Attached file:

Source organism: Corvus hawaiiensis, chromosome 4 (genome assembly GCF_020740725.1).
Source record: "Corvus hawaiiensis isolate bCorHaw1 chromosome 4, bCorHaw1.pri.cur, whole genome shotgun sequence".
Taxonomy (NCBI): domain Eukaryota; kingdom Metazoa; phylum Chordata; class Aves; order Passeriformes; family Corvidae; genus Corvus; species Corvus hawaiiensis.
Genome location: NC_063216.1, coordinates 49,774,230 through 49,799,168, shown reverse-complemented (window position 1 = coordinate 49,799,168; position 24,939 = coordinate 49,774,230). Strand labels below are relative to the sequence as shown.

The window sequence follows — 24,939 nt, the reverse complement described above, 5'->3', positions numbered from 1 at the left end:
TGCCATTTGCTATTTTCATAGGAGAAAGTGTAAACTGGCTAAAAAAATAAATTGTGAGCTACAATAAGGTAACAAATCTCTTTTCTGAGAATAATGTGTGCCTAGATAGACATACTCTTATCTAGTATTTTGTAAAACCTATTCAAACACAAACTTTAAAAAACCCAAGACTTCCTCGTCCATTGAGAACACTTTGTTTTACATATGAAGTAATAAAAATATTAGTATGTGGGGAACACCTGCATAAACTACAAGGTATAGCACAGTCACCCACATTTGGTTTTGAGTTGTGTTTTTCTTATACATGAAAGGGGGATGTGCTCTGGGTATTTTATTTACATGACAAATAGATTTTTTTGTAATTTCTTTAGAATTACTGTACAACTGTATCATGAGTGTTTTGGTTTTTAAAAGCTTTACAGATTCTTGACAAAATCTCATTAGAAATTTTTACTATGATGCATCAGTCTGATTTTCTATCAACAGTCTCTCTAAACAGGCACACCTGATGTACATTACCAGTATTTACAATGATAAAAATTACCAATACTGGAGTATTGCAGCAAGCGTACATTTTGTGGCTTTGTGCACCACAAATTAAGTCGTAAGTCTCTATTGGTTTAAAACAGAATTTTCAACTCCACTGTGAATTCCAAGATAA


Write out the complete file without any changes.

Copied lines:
Source organism: Corvus hawaiiensis, chromosome 4 (genome assembly GCF_020740725.1).
Source record: "Corvus hawaiiensis isolate bCorHaw1 chromosome 4, bCorHaw1.pri.cur, whole genome shotgun sequence".
Taxonomy (NCBI): domain Eukaryota; kingdom Metazoa; phylum Chordata; class Aves; order Passeriformes; family Corvidae; genus Corvus; species Corvus hawaiiensis.
Genome location: NC_063216.1, coordinates 49,774,230 through 49,799,168, shown reverse-complemented (window position 1 = coordinate 49,799,168; position 24,939 = coordinate 49,774,230). Strand labels below are relative to the sequence as shown.

The window sequence follows — 24,939 nt, the reverse complement described above, 5'->3', positions numbered from 1 at the left end:
TGCCATTTGCTATTTTCATAGGAGAAAGTGTAAACTGGCTAAAAAAATAAATTGTGAGCTACAATAAGGTAACAAATCTCTTTTCTGAGAATAATGTGTGCCTAGATAGACATACTCTTATCTAGTATTTTGTAAAACCTATTCAAACACAAACTTTAAAAAACCCAAGACTTCCTCGTCCATTGAGAACACTTTGTTTTACATATGAAGTAATAAAAATATTAGTATGTGGGGAACACCTGCATAAACTACAAGGTATAGCACAGTCACCCACATTTGGTTTTGAGTTGTGTTTTTCTTATACATGAAAGGGGGATGTGCTCTGGGTATTTTATTTACATGACAAATAGATTTTTTTGTAATTTCTTTAGAATTACTGTACAACTGTATCATGAGTGTTTTGGTTTTTAAAAGCTTTACAGATTCTTGACAAAATCTCATTAGAAATTTTTACTATGATGCATCAGTCTGATTTTCTATCAACAGTCTCTCTAAACAGGCACACCTGATGTACATTACCAGTATTTACAATGATAAAAATTACCAATACTGGAGTATTGCAGCAAGCGTACATTTTGTGGCTTTGTGCACCACAAATTAAGTCGTAAGTCTCTATTGGTTTAAAACAGAATTTTCAACTCCACTGTGAATTCCAAGATAA